Hello everybody In my code I have the next operations: double d1 = 4.74; double d2 = 4; System.out.println(d1-d2); and the printed result is '0.7400000000000002'. Somebody knows why?

Every 'real' value in Java--float and double--is stored in a binary representation as defined by the IEEE 754 standard. As such, many numbers may be only an approximation, and so you'll see small rounding errors such as the one you pointed out. Think of it this way. If you add the fractions 1/3 + 2/3 you expect to get 3/3, or 1. However if you look at these in terms of decimal arithmetic you could get 0.3333333333 + 0.6666666666 = 0.9999999999. If you'd like to get more information [than you'll probably ever need] on this subject, check out Floating Point Arithmetic on Sun's web site. Please note that this problem isn't specific to Java: you can find similar problems in almost any programming language that supports floating point arithmetic. [ September 05, 2003: Message edited by: Wayne L Johnson ]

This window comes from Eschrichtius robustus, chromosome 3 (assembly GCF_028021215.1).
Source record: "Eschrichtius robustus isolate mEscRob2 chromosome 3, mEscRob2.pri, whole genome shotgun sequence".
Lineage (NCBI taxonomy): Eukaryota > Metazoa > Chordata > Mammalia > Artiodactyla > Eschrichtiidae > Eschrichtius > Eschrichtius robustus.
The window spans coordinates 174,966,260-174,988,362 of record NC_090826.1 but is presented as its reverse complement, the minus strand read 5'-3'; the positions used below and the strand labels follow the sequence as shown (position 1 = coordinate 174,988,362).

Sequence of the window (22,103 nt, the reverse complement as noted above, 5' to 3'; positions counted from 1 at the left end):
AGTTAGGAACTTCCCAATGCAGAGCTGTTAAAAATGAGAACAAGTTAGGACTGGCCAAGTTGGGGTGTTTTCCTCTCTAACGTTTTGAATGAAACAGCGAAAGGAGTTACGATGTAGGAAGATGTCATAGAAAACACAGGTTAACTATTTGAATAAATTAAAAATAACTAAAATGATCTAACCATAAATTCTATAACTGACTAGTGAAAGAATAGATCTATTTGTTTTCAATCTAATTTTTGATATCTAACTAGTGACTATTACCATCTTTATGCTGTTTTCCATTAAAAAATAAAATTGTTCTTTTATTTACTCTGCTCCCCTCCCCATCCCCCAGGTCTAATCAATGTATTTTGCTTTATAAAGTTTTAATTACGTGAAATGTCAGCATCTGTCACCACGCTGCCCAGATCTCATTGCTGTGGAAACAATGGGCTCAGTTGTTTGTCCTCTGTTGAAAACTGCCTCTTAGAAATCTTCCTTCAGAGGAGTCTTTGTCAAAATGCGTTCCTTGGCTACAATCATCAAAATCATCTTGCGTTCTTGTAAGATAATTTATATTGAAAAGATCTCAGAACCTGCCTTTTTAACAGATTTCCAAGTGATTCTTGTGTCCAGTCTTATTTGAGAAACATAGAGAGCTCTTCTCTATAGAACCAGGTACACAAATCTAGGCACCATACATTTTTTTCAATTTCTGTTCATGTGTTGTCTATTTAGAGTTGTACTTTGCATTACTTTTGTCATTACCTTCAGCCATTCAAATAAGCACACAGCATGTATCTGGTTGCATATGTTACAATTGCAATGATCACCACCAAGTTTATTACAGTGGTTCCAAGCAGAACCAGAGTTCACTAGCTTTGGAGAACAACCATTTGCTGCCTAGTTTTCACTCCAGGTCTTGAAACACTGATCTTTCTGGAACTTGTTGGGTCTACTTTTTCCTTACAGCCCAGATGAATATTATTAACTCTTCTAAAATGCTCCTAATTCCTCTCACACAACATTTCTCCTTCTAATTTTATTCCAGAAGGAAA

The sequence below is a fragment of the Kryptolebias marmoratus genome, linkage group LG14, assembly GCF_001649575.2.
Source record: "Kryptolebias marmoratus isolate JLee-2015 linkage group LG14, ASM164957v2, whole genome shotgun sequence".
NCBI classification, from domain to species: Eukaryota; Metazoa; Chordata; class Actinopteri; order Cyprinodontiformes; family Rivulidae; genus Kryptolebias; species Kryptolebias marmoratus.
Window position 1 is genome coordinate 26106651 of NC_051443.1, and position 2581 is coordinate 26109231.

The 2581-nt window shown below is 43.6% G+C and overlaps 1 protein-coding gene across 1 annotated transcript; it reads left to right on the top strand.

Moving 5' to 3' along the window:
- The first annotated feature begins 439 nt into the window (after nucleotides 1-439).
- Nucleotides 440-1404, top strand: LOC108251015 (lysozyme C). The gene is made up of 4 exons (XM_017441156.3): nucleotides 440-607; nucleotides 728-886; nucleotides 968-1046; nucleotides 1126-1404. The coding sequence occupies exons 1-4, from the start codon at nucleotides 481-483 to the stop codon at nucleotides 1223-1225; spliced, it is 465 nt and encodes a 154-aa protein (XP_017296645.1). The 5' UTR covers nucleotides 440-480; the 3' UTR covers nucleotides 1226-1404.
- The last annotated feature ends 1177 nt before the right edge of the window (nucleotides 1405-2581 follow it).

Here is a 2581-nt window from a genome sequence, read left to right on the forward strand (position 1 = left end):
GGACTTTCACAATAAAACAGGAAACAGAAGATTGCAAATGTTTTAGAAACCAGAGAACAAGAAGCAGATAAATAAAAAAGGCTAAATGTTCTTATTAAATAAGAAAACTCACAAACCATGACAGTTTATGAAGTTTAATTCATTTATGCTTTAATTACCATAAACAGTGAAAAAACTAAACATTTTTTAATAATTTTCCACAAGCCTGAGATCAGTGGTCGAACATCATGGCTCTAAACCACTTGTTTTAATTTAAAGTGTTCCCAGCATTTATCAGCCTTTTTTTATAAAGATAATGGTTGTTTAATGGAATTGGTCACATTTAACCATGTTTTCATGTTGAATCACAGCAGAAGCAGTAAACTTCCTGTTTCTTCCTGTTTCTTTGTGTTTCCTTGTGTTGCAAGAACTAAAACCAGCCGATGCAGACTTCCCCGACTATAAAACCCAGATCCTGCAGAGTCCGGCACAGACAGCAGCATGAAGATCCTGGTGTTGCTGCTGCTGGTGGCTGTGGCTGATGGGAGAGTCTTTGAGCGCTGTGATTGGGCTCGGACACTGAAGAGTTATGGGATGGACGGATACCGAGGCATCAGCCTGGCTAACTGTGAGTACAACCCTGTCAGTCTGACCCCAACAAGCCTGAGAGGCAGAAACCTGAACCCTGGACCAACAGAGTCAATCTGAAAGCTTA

Very few fractions can be properly represented in floating point. Even that double that you put 4.74 into doesn't have the actual value 4.74. The println for double is designed to not show the actual contents but to truncate it off. Look at this code:

This will print the actual way that 4.74 is stored in a double: 4.7400000000000002131628207280300557613372802734375 [ September 05, 2003: Message edited by: Thomas Paul ]